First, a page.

Angie McMahon on her debut album and feminine identity


Total strangers.

If Angie McMahon was given a high school superlative, it wouldn’t have been Most Outgoing.

It probably would not have even been Most Likely to Become Famous. But she would have been a frontrunner for Most Likely to Fulfil her Dreams, in one capacity or another. How do I know this? Well, to unnecessarily insert myself into this narrative, I actually went to school with her.

I guess you could say I’ve been following Angie’s career since 2005, when we both played trumpet together in our primary school instrumental program. And while my performative musical career began and ended there, it was obvious even then that bigger things were on the horizon for Angie.

After graduating, the world cottoned on to her talents. The last two years have seen her release a string of exceptionally well-received singles, sell-out international headline shows, perform coveted festival spots and amass a legion of fans from all around the world.

The culmination of this writing, touring and performing is her debut album, Salt, a project that packages a feeling so well, Angie makes it look easy.

The record couples melancholy solitude with powerful songwriting. It serves as a timely reminder that the truth isn’t always easy to hear, but it’s easier to digest with a voice like hers.

Salt seems to enter the inner workings of your mind. What happens when total strangers feel they have licence to ask you about some of the darkest moments in your life?

To be honest, it’s sort of become a really big part of me developing as a person. It’s interesting to talk to you, actually, because you knew me when I was younger. Back then I was so worried about what people thought of me and the way I came across. I know everyone was like that, but I think it’s something I carried into the beginning of my career.

I would so much rather utilise my energy on actual health, and the things that truly matter. Writing so openly has been a really nice way to let go of caring so much. Having all these conversations, you can’t be fake. I don’t really have the option to be anyone but myself, and I’m at peace with that.

This album is a kaleidoscope of emotions. Is it scary releasing something so personal?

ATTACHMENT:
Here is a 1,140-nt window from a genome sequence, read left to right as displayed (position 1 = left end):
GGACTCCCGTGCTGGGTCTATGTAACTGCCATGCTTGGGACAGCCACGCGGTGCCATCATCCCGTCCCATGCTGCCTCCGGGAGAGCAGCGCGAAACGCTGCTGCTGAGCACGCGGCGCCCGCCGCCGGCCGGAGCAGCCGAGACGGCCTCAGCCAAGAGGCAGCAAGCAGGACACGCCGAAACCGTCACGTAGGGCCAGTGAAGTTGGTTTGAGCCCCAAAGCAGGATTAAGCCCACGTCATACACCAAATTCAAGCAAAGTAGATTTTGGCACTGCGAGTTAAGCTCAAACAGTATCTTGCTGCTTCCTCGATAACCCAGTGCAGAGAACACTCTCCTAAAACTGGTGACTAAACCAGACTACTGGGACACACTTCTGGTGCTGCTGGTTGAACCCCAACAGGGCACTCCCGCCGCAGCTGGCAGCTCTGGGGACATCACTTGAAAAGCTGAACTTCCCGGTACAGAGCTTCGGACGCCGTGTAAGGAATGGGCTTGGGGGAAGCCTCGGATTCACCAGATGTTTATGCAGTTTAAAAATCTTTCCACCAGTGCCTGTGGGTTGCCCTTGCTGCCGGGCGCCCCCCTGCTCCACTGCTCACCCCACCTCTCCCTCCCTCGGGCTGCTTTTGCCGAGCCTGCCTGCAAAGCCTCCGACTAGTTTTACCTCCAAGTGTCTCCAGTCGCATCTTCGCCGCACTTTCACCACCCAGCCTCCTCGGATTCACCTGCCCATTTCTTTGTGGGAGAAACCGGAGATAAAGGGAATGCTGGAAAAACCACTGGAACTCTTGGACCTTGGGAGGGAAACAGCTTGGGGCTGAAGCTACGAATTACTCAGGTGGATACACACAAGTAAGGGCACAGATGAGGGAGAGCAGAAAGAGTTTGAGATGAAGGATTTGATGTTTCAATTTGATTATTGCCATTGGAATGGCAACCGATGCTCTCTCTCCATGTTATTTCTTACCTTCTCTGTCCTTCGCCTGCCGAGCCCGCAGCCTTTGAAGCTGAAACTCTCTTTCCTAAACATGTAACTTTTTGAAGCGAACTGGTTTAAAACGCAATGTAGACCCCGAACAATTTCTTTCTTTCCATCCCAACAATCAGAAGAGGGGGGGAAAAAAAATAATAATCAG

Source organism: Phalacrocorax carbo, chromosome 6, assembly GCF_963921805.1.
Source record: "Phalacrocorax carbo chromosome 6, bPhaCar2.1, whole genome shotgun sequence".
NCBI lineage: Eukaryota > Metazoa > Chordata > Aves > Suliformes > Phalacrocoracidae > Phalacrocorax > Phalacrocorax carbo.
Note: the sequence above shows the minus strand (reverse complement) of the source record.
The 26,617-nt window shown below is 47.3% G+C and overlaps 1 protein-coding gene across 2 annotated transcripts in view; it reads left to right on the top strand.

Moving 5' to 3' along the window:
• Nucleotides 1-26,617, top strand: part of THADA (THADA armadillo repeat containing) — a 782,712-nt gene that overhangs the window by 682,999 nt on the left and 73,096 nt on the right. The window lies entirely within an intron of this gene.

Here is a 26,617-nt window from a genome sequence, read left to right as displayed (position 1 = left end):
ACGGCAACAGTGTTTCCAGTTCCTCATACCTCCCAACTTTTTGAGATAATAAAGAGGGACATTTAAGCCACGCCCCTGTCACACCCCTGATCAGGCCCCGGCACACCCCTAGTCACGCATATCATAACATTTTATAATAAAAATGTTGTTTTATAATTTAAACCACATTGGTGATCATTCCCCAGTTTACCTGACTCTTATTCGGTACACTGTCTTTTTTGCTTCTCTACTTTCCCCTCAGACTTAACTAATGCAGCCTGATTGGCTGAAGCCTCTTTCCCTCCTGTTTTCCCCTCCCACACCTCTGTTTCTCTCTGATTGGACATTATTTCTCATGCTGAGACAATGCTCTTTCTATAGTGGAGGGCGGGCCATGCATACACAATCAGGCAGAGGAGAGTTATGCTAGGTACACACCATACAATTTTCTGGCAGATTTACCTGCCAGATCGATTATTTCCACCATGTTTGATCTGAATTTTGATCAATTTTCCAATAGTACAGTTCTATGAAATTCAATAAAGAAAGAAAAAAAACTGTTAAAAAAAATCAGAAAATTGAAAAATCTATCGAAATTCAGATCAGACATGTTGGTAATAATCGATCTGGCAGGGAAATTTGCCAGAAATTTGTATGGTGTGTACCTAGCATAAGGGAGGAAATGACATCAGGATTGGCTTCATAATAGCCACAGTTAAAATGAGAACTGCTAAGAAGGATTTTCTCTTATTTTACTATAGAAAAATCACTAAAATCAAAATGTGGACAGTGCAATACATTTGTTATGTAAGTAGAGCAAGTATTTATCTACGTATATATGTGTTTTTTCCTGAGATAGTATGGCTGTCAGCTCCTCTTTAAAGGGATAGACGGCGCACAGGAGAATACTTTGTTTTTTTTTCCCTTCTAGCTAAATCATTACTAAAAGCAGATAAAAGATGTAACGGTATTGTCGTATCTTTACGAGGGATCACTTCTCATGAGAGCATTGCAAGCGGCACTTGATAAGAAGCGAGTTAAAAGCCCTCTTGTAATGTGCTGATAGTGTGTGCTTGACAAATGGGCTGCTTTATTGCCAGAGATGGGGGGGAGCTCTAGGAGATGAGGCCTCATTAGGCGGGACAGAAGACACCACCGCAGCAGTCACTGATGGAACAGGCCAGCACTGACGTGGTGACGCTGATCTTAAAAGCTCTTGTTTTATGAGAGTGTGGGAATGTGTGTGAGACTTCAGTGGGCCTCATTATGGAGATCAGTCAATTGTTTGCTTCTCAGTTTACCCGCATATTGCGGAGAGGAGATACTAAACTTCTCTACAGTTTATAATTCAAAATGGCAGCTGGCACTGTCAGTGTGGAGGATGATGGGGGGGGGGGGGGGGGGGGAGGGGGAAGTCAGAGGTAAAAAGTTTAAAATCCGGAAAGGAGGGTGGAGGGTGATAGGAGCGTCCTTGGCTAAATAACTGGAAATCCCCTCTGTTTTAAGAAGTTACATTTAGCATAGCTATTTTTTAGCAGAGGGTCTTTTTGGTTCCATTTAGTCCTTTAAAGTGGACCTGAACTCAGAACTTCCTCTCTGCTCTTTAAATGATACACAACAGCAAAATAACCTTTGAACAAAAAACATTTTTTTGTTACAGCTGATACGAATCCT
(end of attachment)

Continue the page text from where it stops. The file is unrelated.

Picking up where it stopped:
Because I have been sitting with the songs for such a long time, it’s almost like looking back at a past reflection of myself. And while the subject matter is really personal, it’s also not what I’m going through right now. Maybe it’s not so scary because I’ve already lived the things, and now they’re old trauma.

What are your favourite songs to cry to?

This actually isn’t something I’ve shared with anyone, but to be totally open, the first few months of this year I was pretty depressed. So it’s been a big learning curve to work through that and keep being productive at the same time. Making emotional playlists is good for that.

I have this playlist that I made called ‘Pulling Together’, which is pretty good.

There’s one [song] called ‘Beloved’ by Mia Dyson that will one hundred per cent make me cry. There’s another called ‘Northsiders’, by Christian Lee Hutson, which is a good one. K.d. lang, she does a cover of Neil Young’s ‘After The Gold Rush’.

‘And I am a Woman’ overtly explores the minutiae of feminine identity in such a pure and raw way. How do you feel about being at the forefront of vulnerable women in Australian music at the moment?

It’s no secret that the movement where people – particularly women – are being open about their experiences, desires and rights is becoming louder. It’s exciting to be a part of that. I don’t really feel like I’m at the forefront in that sense, because I feel a part of it, more than anything. I’m so inspired by all the other people [who are so open] and it feels like because of them, I can be. It doesn’t feel like some big brave thing, it feels like a natural progression.


Salt is out now via AWAL Recordings. Catch Angie McMahon touring nationally in October.

This article was originally published in Fashion Journal 190. You can read it here.

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